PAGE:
Thanks again for the info.

  7. #427

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    Rick,

    the prints are spectacular!
    especially love the the hair details on the Wolfman.

    Paul
    Paul

  8. #428
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    Cool prints!
    That old geezer is one of my all time favourites.

  9. #429

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    Wow thanks so much!
    Such great work,
    so cool!Best 3d print ever.(and clean up

    But i am stil curious about the model number of the printer u used,it seems to handle the fine details very well.

    Thanks again.

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    That's really awesome..

  11. #431
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    You rocks! ;-) awesome job as always.

    Did you exaggerate the surface details before print it out?

    Would be great for the Pixologic guys create kind of 3D Printing Preview window, where may you can load different 3D Printing profiles (loading different printer settings or just selecting the brand from a drop menu...) and visualize how it's gonna look when is printed. I been using different kind of printers, resins, powder, and all of then have different results and is not just based on the microns you have or the material is been used, is bit more than that.

    Is just an idea but would be great pre-visualize our models for 3D printing purpose before send to the printer in order to have a chance to exaggerate or do last adjustments.

    Thanks
    Best

  12. #432
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    To answer some of your questions:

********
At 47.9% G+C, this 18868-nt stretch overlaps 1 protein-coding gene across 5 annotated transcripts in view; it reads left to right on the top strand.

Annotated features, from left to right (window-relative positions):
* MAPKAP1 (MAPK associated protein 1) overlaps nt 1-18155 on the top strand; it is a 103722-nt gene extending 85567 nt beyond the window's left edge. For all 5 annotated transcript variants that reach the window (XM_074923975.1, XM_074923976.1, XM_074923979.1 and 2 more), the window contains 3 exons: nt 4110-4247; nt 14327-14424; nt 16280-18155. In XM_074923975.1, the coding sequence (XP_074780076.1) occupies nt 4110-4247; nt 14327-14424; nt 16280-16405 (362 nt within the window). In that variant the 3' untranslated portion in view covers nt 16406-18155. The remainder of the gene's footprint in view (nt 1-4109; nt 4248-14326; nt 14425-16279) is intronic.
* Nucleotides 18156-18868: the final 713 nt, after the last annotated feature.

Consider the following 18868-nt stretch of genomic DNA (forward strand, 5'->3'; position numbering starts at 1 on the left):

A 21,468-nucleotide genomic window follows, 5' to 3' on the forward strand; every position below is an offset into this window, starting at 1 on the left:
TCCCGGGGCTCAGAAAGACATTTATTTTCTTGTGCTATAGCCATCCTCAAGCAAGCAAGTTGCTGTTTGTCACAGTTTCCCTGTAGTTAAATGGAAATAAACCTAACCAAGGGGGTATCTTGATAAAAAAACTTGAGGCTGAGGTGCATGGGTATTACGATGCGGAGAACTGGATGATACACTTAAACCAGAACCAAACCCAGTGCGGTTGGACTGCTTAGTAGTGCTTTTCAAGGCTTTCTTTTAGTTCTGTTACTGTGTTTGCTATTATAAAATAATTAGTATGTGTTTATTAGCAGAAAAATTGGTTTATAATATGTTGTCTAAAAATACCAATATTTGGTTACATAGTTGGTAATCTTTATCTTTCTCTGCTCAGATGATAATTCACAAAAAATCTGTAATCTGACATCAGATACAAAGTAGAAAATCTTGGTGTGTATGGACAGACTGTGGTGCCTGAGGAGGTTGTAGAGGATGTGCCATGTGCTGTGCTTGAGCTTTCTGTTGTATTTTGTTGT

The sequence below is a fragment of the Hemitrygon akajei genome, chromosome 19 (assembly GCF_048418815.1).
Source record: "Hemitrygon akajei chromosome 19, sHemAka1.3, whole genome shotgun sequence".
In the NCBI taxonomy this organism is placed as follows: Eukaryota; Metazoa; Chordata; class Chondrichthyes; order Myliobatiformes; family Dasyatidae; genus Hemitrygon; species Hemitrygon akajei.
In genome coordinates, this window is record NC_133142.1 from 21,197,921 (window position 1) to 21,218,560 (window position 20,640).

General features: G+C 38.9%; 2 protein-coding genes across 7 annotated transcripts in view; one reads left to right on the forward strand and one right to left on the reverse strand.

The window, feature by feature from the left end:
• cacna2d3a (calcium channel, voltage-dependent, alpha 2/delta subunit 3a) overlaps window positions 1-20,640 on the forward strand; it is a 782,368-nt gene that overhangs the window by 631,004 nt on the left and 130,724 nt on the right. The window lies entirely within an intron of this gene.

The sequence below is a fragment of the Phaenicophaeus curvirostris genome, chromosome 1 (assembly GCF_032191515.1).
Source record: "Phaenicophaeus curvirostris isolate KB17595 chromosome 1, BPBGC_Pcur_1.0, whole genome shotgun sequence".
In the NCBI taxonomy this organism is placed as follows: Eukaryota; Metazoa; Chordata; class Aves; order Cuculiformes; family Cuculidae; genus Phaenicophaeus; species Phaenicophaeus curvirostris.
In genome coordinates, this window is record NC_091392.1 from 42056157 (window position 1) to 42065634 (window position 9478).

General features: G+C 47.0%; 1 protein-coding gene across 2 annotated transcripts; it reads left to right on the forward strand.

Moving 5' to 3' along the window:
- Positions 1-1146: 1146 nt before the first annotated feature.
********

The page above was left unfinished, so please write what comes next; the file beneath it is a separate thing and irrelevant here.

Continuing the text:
These were printed on a makerBot replicator2. There is a lot of post printing work cleaning up the prints and it took me quite a while to get up to speed with the makerbot mainly because I don't really know about this stuff. I finally got these results with a lot of trial and error,about a months worth. Most of the problems were like I said ,I don't know what I am doing. At first I tried printing models with millions of polys.It took forever to slice the model if at all. once I started decimating the ztools and using the 3d print exported plug in,I love you pixologic, things worked a lot better.

    The hair on the wolfman print was touched up a lot after the print using a soldering iron. In fact all of the hair on his chest was added after printing. I eliminated the subtool for the chest hair before printing because of the large polycount of the model.

    I don't really exaggerate the details before printing the details were pretty exaggerated on the original model. The prints have a lot less details than the original Ztools.

    Thanks for looking

  13. #433
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    wow that's Makerbot? really impressive results. Thanks for sharing Rick, now I want one

  14. #434
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    This is very cool Rick, it really gets me the artistic spirit back... Glad I checked the forum tonight

  15. #435
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    I can attest to that Rick. I have printed several models that have required a fair amount of clean up. I use many of the techniques you do, plus another I learned elsewhere and that is to feed filament into a glue gun style hot end. This allows me to flow plastic into holes and other areas that require extra plastic. I have also used the technique mentioned earlier with an ABS slurry. If you ever make it up to San Luis Obispo, please come on by ( httpe://slo3dcreators.com) And as you have heard many times before, you have been inspiration to me, and I have admired your work over the last few decades. Yep, knew of you when the Ackermonster was publishing "Famous Monster of Filmland."